Presentation on theme: "Pain Management in the Geriatric Population"— Presentation transcript:
1 Pain Management in the Geriatric Population Ali R. Rahimi,MD,FACP,AGSFProfessor of MedicineMercer University School of MedicineClinical ProfessorUniversity of Georgia School of Pharmacy
2 Pain:Webster:a : usu. localized physical suffering associated with a bodily disorder; also : a basic bodily sensation induced by a noxious stimulus, received by naked nerve endings, characterized by physical discomfort (as pricking, throbbing, or aching), and typically leading to evasive actionb : acute mental or emotional distress or sufferingUrandictionary.com:What happens when you reach into the blender to dislodge a stuck icecube without unplugging it first.A subjective, unpleasant, sensory, and emotional experience assoc with actual or potential tissue damage, or described in terms of such damage
3 Pain & elderlyPain is what many people say they fear most about dying.Pain is undertreated at the end of lifeOlder patients are likely to have a increased pain threshold but to be less toleant to severe pain.
4 PAIN IS MC REASON FOR INDIVIDUALS TO SEEK MEDICAL CARE Abdominal Pain3 of the 20 most common reasons for outpatient department office visitsBack painHead pain
5 Definitions: Addiction: Psychological dependence on a drug. Physical Dependence: Development of physical withdrawal reaction upon discontinuation or antagonism of a drugTolerance: Need to increase amount of drug to obtain the same effectPseudoaddiction: Behavior suggestive of addiction occurring as a result of undertreated pain
6 Pain can be assoc w/: Psychologic and physical disability a source of individual sufferingFamilial distress
7 Pain in nursing home patients 30% reported daily pain26% of these patients received no analgesiaOnly 26% of them received strong opioidsWhat predicted inadequate pain management?1 Advanced age: >85 years old2 Poor cognitive function3 Minority statusBernabei (1998), N = 13,625 cancer patients“AGS reports that 18% of people 65 and over are taking analgesic medications regularty (several times a week), and 63% of those had taken presciption pain medications for more than 6 mo.”
8 Obstacles of geriatric pain management: Accessibility to treatment$$$SEsComorbiditiesEx- NSAID use in pt w/ HTN or heart diseaseEx- Acetominophen use in Liver dz ptInteractions with the current medsPts with cognitive impairmentsThe assumption that pain is normal party of agingPractitioner’s bias (pain seeker..)fear of legal repercussions…although MDs have been successfully sued for undertreatment as well.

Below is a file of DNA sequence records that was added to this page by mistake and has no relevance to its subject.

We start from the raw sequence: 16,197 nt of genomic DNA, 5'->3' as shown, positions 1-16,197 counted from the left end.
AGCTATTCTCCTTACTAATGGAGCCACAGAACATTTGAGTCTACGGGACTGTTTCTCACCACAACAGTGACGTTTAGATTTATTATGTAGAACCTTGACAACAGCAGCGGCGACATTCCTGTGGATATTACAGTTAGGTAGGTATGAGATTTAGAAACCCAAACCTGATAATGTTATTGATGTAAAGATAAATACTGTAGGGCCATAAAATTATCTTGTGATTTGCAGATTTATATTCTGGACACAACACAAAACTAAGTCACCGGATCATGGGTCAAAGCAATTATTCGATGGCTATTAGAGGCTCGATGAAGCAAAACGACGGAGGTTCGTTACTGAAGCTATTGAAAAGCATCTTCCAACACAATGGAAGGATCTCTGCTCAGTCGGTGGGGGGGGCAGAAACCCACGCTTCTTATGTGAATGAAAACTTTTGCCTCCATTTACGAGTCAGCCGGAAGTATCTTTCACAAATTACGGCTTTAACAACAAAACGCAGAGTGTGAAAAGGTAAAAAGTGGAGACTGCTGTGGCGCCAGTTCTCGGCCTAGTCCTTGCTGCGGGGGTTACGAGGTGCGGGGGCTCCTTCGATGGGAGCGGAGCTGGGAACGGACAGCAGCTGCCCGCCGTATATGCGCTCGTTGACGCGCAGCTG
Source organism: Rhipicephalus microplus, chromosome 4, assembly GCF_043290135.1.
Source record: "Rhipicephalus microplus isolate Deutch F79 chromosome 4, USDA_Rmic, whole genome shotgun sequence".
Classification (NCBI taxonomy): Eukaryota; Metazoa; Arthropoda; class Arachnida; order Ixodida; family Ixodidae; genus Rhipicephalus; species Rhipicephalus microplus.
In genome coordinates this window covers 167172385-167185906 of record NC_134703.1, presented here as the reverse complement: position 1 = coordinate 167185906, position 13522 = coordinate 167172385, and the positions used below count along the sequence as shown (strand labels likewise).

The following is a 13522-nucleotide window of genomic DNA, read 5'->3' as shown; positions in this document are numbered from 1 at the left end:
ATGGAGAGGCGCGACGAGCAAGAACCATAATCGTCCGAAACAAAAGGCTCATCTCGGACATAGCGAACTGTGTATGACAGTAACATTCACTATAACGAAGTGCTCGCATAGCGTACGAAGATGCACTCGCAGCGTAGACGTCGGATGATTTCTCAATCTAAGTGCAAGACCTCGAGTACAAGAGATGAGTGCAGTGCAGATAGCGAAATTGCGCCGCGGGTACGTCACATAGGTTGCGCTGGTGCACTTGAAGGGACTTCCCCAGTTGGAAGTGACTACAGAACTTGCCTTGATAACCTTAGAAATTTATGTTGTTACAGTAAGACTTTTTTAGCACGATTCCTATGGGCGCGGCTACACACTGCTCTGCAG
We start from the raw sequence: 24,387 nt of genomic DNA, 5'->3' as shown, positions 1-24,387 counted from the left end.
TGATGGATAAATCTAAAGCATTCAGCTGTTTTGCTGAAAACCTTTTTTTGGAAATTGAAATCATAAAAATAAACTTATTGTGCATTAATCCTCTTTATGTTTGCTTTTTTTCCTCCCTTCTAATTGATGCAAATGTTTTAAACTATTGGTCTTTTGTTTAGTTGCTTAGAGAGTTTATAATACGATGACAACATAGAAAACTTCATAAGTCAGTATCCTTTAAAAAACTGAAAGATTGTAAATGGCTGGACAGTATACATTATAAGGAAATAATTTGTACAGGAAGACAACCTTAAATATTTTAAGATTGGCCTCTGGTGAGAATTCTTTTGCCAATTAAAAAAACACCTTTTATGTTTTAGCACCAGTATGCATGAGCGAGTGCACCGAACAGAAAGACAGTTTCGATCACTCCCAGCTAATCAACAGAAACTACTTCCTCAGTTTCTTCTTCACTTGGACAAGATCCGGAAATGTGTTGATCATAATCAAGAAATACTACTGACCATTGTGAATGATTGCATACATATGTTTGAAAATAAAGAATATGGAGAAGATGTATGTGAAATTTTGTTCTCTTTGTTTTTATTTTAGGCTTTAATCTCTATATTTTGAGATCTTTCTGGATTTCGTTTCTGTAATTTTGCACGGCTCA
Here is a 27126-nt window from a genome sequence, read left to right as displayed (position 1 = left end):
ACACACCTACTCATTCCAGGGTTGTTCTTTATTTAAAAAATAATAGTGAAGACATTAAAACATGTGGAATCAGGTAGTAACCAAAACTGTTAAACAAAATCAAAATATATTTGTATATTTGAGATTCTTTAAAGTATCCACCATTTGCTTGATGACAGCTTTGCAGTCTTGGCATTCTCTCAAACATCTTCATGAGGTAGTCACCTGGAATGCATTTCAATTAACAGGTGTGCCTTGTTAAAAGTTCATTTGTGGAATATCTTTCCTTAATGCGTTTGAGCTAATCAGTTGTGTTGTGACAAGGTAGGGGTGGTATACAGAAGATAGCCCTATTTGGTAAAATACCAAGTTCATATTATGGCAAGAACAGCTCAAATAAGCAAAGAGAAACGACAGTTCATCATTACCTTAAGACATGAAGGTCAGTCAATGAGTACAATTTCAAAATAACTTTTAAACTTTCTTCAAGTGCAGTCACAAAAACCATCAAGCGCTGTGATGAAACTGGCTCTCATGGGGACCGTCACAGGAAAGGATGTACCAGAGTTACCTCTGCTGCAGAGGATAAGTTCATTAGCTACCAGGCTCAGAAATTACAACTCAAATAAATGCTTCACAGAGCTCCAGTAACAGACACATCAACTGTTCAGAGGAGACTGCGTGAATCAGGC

9 Decreased activity bc of pain It’s a risk factor!Myofacial deconditioningDecreased activity bc of painGait distrubancesINJURIES from falls
10 Types of pain:Nociceptive pain- Nerves responding appropriately to a painful stimulusNeuropathic pain- results from NS dysfunction, and may originate centrally or peripherallySomatic pain- originates in the skin, bones, myo, and connective tissue, and usually is located specifically.Visceral pain- originated in internal body structures and organs, and is located more genearlly.Central example- phantom pain or post CVA pain
11 Neuropathic pain: Origin: Palliates/potentiates: Quality: Radiation: Nerve damagePalliates/potentiates:Set off by unusual stimuli, light touch, wind on skin, shaving (trigeminal neuralgia)Quality:Electric, burning, tingling, pins & needles, shooting (system isn’t working right)Radiation:Nerve-related pattern
12 Nociceptive Pain: Origin: Palliates/potentiates: Quality: Radiation: Easier to treat than Neuropathic!!Origin:Tissue damagePalliates/potentiates:Worse with stress, pressureResponds better to opioids, NSAIDsQuality:Sharp, dull, stabbing, pressure, ache, throbbingRadiation:Occasionally radiates (less well-defined), but not along an obvious nerve distribution
13 Differentiating between somatic, visceral, and neuropathic pain is ESSENTIAL to proper tailoring of pain treatments
14 Specific Goals: 1- determining the presence and cause of pain 2- identifying exacerbaing comorbidities3- reviewing beliefs, attitudes and expectations regarding painOverall: to decrease pain and increase function and quality of life!
15 Common pain syndromes in elderly MUSCULOSKELETAL CONDITIONSOADegenerative disk dzOsteoporosis & FxsGoutRHEUMATOLOGIC CONDITIONS:RAPolymyalgia rheumaticsFibromyalgiaNEUROPATHIC CONDITIONS:Biabetic neuropathyPostherpatic neuralgiaTrigeminal neuralgiaCentral poststroke painRadicular pain secondary to degenerative disc dz
16 Aging takes a toll… In the PNS: Loss of myelinated and unmyelinated fibersAxonal atrophy commonNerve conduction and endoneural blood flow are reduced w/ ageLess nerve regeneration observedprogressive loss of serotonergic and noradrenergic neurons in the superficial lamina of the spinal dorsal horn, and bc serotonin and norepineph have important roles in the descending inhibitory control pathways, such a loss may upset the natural endogenous pain-suppressing mechanisms.Therefore, pain treatment of the elderly obviously differs from that of young patients!